01 October 2013 16:05 [Source: ICIS news]
WASHINGTON (ICIS)--The White House early on Tuesday issued orders to federal departments and agencies to begin a partial shutdown of operations after a late-night session of Congress failed to find common ground on funding the government.
The government’s legislative authority to spend money expired at midnight Eastern Time on Monday night, forcing Washington to begin furloughs for approximately 800,000 “non-essential” federal employees across the country.
Those non-essential workers make up about 38% of the 2.1m-strong federal workforce.
As the spending authority expired, the White House Office of Management and Budget (OMB) issued a memo to the directors of all federal departments and agencies saying that they “should now execute plans for an orderly shutdown”.
OMB director Sylvia Burwell said that even with only non-essential workers being furloughed, “critical public services and programmes will be impacted”.
In anticipation of the shutdown, earlier this month Burwell circulated detailed plans by each department and agency on what level and number of employees would be furloughed and what operations would be curtailed.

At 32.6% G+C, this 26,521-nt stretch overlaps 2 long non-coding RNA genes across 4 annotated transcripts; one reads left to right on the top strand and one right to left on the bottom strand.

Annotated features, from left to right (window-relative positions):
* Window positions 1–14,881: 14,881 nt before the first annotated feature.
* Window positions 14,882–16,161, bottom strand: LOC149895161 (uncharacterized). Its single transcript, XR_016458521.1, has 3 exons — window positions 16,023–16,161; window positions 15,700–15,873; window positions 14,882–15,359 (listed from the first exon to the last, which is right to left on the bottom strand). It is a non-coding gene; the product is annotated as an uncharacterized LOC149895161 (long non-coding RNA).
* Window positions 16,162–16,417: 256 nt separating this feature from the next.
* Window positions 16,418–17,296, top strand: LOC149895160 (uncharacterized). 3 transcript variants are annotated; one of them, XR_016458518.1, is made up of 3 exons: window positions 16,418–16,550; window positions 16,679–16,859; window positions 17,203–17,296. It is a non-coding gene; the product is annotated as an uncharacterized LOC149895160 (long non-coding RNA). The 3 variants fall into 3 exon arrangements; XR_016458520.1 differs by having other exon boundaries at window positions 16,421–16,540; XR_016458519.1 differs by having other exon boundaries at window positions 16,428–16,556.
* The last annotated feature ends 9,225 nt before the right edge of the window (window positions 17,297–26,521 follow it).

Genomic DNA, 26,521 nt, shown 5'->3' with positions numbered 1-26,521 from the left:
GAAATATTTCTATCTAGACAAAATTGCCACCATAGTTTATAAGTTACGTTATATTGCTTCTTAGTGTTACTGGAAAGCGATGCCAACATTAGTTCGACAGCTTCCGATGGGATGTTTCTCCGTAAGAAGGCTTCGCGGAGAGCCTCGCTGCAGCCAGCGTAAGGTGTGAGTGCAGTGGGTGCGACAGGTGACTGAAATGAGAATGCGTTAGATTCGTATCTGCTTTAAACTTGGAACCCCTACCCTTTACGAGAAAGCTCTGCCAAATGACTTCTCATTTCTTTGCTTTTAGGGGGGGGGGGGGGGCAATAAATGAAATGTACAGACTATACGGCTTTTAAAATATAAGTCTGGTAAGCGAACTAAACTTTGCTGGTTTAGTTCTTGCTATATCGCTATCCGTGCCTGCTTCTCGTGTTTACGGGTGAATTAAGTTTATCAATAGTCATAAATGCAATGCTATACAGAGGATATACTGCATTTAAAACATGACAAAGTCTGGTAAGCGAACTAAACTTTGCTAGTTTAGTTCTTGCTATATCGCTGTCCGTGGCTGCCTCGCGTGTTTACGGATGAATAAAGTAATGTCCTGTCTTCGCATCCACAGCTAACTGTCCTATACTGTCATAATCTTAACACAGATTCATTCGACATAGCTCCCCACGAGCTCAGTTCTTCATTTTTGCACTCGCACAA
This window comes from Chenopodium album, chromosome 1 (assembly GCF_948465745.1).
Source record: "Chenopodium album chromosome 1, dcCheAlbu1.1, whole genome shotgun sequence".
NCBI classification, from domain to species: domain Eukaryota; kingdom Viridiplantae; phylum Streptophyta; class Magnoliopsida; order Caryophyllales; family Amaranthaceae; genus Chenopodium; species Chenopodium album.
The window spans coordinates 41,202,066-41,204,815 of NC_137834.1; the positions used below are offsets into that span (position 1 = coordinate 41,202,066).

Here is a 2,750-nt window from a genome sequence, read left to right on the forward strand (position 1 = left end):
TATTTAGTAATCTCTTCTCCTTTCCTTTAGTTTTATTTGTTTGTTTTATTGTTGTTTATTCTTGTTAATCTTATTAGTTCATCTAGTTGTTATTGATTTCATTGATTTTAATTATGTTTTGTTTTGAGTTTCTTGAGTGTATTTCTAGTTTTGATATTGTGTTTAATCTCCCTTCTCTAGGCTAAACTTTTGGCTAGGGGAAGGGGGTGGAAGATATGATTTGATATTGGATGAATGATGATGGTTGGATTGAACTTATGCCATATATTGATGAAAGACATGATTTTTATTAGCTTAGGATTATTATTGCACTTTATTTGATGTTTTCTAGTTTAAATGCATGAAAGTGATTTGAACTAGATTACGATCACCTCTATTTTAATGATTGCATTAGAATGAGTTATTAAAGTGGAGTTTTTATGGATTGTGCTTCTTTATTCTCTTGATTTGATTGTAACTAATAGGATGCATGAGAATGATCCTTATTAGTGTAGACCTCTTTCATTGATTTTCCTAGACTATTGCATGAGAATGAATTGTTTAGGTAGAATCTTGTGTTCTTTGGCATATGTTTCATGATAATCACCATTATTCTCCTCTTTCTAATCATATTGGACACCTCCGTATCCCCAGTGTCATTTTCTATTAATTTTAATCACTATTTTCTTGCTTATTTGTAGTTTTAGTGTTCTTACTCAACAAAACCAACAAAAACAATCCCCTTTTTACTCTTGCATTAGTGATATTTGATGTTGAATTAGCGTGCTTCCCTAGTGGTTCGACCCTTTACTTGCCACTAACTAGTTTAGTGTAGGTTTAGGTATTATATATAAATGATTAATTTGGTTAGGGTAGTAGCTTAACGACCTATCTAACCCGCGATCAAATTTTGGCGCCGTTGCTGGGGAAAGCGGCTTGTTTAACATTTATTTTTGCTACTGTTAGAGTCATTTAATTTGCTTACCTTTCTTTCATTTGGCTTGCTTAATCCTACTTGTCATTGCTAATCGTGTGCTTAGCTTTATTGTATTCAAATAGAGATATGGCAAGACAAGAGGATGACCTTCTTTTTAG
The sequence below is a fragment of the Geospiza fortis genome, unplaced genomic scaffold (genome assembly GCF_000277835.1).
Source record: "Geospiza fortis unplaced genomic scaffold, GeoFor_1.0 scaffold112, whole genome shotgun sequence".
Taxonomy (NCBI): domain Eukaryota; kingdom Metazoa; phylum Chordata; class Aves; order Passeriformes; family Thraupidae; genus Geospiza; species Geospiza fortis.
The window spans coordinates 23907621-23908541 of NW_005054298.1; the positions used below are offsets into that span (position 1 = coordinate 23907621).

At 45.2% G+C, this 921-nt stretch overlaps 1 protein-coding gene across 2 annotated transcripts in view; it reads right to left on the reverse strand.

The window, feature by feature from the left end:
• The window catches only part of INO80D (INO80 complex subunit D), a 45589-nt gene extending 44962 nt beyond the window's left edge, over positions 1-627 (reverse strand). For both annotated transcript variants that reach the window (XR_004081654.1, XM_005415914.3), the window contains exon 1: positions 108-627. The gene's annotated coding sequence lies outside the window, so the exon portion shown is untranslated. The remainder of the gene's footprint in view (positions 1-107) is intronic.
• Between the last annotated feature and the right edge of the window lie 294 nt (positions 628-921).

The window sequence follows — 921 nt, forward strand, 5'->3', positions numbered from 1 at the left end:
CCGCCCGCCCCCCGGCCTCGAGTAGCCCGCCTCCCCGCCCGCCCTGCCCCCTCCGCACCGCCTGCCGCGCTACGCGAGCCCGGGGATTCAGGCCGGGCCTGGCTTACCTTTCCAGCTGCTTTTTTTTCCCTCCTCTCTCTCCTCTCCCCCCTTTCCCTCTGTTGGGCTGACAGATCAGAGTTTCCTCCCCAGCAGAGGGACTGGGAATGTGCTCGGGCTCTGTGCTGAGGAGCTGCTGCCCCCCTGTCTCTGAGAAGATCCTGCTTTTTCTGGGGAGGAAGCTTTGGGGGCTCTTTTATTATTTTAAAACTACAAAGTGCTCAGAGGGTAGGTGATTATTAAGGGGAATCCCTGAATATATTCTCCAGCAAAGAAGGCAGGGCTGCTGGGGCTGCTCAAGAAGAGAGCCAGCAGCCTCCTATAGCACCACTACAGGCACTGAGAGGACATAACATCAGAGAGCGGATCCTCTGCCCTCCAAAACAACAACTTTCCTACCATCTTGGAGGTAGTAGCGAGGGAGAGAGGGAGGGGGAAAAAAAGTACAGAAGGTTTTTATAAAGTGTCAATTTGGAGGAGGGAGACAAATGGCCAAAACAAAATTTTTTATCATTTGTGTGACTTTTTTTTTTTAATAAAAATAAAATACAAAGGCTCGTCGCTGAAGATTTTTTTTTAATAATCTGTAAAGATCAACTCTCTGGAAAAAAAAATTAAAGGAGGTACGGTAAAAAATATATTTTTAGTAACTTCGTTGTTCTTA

The partial shutdown developed because Republicans in the House - where constitutional spending authority resides - wanted to continue federal spending with what is called a continuing resolution (CR), a stop-gap measure that would provide authority for federal outlays at current levels for a brief period.
However, House Republicans added language to the CR that would either defund or delay for a year President Barack Obama’s signature healthcare policy, the Patient Protection and Affordable Care Act (ACA, also known as ObamaCare), which was passed by Congress in 2010 and becomes effective on Tuesday.
The Democrat-majority Senate overnight rejected at least two House measures aimed at undermining ACA, and the White House has said that Obama in any event would veto a bill out of Congress that defunds or otherwise restricts the ACA.
US manufacturing interests have warned that if the partial shutdown continues for a prolonged period, longer than a week or two, it could have profound impact on the overall US economy.
Paul Hodges studies key influences shaping the chemical industry in Chemicals and the Economy
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